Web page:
Saturday, March 07, 2009

It's Not Contagious

Today was a beautiful day, so we headed out to the playground. We went to Jordan's favorite one (and mine!), Everybody's Playground. It's an accessible playground--people with walkers, crutches, and wheelchairs can get right up onto it easily because of the wide ramps. We had Jordan's birthday party there last year and are thinking of doing it again this year.

The Stare Patrol, as we call it, is always out in full force there, and I try not to be bothered by it. But it is amazing the different reactions to Jordan--the ignorant, the rude, and the outright bizarre!

The parents my age don't stare that much or seem overly concerned with Jordan, but some of the kids stare and ask questions. I overheard two kids discussing Jordan's crutches. The crutches were lying on the ground near them, and they looked like they really wanted to touch them. The boy said to the girl, "They're fake," pointing to the crutches. He reached out slowly to try to touch them, probably thinking I wouldn't notice. When I glanced over, he said, "Uh, does he need these?" I said, "Yes." Then Jordan grabbed them and ran away, and the girl said, "They're real."

Then this was pretty cool, actually--Jordan kept using his crutches as "guns," so one boy in particular really wanted the other one to also use as a gun. My husband said to him, "They're not toys," but it was clear that they are to Jordan!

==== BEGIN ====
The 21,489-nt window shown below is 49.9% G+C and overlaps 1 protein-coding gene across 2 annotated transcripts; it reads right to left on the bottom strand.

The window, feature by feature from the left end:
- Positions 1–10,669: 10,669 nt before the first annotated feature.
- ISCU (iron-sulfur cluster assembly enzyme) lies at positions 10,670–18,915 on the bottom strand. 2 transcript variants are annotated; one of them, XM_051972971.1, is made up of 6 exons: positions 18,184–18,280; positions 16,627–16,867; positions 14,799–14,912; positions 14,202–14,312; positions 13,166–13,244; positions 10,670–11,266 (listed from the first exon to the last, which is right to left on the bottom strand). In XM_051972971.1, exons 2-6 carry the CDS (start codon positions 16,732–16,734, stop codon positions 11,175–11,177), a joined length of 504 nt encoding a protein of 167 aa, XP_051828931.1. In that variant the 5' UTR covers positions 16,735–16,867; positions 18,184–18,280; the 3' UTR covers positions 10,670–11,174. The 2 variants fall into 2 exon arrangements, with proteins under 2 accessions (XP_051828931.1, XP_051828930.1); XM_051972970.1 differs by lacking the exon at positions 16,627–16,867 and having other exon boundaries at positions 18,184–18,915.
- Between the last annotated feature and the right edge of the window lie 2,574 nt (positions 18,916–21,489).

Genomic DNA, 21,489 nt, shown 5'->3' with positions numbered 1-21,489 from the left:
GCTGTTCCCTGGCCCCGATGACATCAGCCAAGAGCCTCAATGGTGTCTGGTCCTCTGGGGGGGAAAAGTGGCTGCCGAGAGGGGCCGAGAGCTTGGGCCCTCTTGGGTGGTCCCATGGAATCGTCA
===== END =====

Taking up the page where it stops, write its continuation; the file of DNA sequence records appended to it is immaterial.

The older women, on the other hand, are the worst. First, the pity approach: I heard one grandmother say, as Jordan ran off using his crutches, "God bless him." Gee, thanks. God bless you and your grandchildren, too. Believe it or not, Jordan doesn't need any more blessing than anyone else.

This other older woman really got my ire up. Her grandson was a few years older than Jordan and kept following Jordan around. They were having fun playing together. Often kids do just come up to Jordan, and Jordan leads them around. He is especially commanding on the playground, and even more so on one like this with a fake pirate ship on it! He was leading this kid around saying they were looking for treasure, etc. But the grandmother was not happy about it. She told him a few times to be careful. Then she called him over to her and stage whispered, "I told you, go over there and play by yourself." He ran off but minutes later was playing with Jordan again. I saw him sitting on one side of the pirate ship, but when he saw Jordan, he got up and moved to sit next to him.

I told my husband I was going to say to that woman, "It's not contagious." I can understand her not wanting her grandson to be the one to knock over the "poor crippled boy." Ughhghg. But to ban him from playing with my son, when all the kid was doing was treating Jordan like any other kid? Strange, and if you think about it, truly terrible. Heartless? Selfish? Fearful? Is my beautiful, joyful boy someone to be feared? Or as that kid today realized, someone to conquer the playground with?

Monday, March 02, 2009

Thrown in the Rubbish Heap

I noticed earlier today that I had an anonymous (of course!) comment on one of my past posts saying something like, "Why do optimistic people like you write things like this? You should throw your baby in the rubbish heap."

My first instinct was to just delete this comment (and I did). This is MY blog, so this person doesn't get an equal forum with me. And I thought I should just try to forget it, not dwell on it, certainly not let such a thing take up a moment of my time or be seen on MY blog.